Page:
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Weak and strong cross‐section dependence and estimation of large panels

  • Alexander Chudik
  • M. Hashem Pesaran
  • Elisa Tosetti

This paper introduces the concepts of time-specific weak and strong cross section dependence. A double-indexed process is said to be cross sectionally weakly dependent at a given point in time, t, if its weighted average along the cross section dimension (N) converges to its expectation in quadratic mean, as N is increased without bounds for all weights that satisfy certain 'granularity' conditions. Relationship with the notions of weak and strong common factors is investigated and an application to the estimation of panel data models with an infinite number of weak factors and a finite number of strong factors is also considered. The paper concludes with a set of Monte Carlo experiments where the small sample properties of estimators based on principal components and CCE estimators are investigated and compared under various assumptions on the nature of the unobserved common effects.

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File URL: http://hdl.handle.net/10.1111/j.1368-423X.2010.00330.x
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Article provided by Royal Economic Society in its journal The Econometrics Journal.

Volume (Year): 14 (2011)
Issue (Month): 1 (February)
Pages: C45-C90

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Handle: RePEc:ect:emjrnl:v:14:y:2011:i:1:p:c45-c90
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  1. Kapetanios, G. & Pesaran, M. Hashem & Yamagata, T., 2011. "Panels with non-stationary multifactor error structures," Journal of Econometrics, Elsevier, vol. 160(2), pages 326-348, February.
  2. Pesaran, M.H., 2003. "A Simple Panel Unit Root Test in the Presence of Cross Section Dependence," Cambridge Working Papers in Economics 0346, Faculty of Economics, University of Cambridge.
  3. Allan W. Gregory & Allen C. Head, 1996. "Common and Country-specific Fluctuations in Productivity, Investment, and the Current Account," Working Papers 931, Queen's University, Department of Economics.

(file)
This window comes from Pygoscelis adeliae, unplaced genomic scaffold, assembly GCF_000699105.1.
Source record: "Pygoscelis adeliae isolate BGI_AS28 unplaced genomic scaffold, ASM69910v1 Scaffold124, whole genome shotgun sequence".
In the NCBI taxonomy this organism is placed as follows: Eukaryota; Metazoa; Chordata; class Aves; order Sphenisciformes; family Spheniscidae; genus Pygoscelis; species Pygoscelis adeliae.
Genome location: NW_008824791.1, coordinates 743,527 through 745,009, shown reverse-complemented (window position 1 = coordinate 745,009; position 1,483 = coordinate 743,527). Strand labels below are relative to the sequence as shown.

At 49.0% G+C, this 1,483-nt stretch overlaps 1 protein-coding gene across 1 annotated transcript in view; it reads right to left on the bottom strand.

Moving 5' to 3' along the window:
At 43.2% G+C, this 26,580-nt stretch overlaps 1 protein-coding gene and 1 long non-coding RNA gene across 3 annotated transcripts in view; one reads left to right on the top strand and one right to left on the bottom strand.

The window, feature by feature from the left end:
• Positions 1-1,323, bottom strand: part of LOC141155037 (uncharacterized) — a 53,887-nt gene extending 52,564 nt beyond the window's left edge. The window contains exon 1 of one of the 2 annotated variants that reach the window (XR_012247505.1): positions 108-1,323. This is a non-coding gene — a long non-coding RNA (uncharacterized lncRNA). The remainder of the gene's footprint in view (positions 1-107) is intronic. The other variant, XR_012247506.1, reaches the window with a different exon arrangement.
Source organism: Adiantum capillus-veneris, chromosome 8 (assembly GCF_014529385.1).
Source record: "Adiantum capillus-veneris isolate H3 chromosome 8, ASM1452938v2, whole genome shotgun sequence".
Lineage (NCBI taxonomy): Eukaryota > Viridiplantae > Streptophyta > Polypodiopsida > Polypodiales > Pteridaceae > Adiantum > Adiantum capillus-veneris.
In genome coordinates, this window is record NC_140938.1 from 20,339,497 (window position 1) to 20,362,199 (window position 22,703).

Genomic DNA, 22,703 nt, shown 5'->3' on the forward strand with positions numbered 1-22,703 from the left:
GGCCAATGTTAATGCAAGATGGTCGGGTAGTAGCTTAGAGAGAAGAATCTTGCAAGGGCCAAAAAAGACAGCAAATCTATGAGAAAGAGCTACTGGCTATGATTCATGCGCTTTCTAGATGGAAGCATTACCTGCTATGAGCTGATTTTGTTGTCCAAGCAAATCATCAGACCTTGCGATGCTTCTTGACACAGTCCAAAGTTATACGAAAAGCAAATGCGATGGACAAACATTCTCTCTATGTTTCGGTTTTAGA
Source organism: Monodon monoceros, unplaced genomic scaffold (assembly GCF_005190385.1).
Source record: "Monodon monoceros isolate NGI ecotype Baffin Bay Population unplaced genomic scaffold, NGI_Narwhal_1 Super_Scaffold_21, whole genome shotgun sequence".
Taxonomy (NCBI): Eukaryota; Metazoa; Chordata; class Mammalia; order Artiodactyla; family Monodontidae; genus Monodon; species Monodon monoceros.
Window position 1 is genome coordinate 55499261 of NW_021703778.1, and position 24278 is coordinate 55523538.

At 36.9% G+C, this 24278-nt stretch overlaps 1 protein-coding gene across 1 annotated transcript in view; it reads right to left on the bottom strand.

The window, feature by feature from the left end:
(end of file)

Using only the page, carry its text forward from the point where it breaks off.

4. Chamberlain, Gary, 1983. "Funds, Factors, and Diversification in Arbitrage Pricing Models," Econometrica, Econometric Society, vol. 51(5), pages 1305-23, September.
  5. Mario Forni & Lucrezia Reichlin, 1998. "Let's get real: a factor analytical approach to disaggregated business cycle dynamics," ULB Institutional Repository 2013/10147, ULB -- Universite Libre de Bruxelles.
  6. Chudik, Alexander & Pesaran, M. Hashem, 2011. "Infinite-dimensional VARs and factor models," Journal of Econometrics, Elsevier, vol. 163(1), pages 4-22, July.
  7. Coakley, Jerry & Fuertes, Ana-Maria & Smith, Ron, 2006. "Unobserved heterogeneity in panel time series models," Computational Statistics & Data Analysis, Elsevier, vol. 50(9), pages 2361-2380, May.
  8. Forni, Mario & Lippi, Marco, 2001. "The Generalized Dynamic Factor Model: Representation Theory," Econometric Theory, Cambridge University Press, vol. 17(06), pages 1113-1141, December.
  9. Kapetanios, George & Marcellino, Massimiliano, 2010. "Factor-GMM estimation with large sets of possibly weak instruments," Computational Statistics & Data Analysis, Elsevier, vol. 54(11), pages 2655-2675, November.
  10. Stock, James H & Watson, Mark W, 2002. "Macroeconomic Forecasting Using Diffusion Indexes," Journal of Business & Economic Statistics, American Statistical Association, vol. 20(2), pages 147-62, April.
  11. Jerry Coakley & Ana-Maria Fuertes & Ron Smith, 2002. "A Principal Components Approach to Cross-Section Dependence in Panels," 10th International Conference on Panel Data, Berlin, July 5-6, 2002 B5-3, International Conferences on Panel Data.
  12. Ingersoll, Jonathan E, Jr, 1984. " Some Results in the Theory of Arbitrage Pricing," Journal of Finance, American Finance Association, vol. 39(4), pages 1021-39, September.
  13. Ross, Stephen A., 1976. "The arbitrage theory of capital asset pricing," Journal of Economic Theory, Elsevier, vol. 13(3), pages 341-360, December.
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